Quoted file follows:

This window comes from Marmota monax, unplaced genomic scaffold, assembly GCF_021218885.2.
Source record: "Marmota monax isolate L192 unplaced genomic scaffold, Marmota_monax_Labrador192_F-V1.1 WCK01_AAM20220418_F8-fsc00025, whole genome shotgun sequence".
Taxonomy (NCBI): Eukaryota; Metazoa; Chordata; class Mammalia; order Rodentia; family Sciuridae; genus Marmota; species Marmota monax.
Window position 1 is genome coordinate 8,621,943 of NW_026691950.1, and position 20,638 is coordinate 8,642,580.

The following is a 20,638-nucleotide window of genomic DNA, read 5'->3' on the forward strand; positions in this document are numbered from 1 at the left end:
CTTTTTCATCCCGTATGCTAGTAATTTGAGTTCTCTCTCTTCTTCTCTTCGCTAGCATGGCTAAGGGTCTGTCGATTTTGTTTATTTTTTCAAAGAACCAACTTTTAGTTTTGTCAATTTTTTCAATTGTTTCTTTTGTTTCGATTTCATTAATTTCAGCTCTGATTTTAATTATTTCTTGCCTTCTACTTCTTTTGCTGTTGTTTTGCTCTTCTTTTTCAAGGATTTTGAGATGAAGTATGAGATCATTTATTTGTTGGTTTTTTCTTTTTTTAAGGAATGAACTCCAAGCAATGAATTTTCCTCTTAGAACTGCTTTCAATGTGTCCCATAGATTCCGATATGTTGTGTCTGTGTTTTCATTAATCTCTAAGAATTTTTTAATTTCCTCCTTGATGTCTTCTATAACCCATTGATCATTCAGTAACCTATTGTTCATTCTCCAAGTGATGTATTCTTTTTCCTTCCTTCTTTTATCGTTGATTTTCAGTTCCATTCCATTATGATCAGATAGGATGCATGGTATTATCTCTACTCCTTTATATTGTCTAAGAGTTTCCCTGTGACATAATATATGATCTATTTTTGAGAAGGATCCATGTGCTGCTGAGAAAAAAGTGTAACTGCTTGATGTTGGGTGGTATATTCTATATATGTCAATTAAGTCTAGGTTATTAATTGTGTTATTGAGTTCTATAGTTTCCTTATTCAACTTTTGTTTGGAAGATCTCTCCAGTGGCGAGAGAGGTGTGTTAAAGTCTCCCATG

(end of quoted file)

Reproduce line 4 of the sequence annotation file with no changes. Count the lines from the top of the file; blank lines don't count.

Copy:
Window position 1 is genome coordinate 8,621,943 of NW_026691950.1, and position 20,638 is coordinate 8,642,580.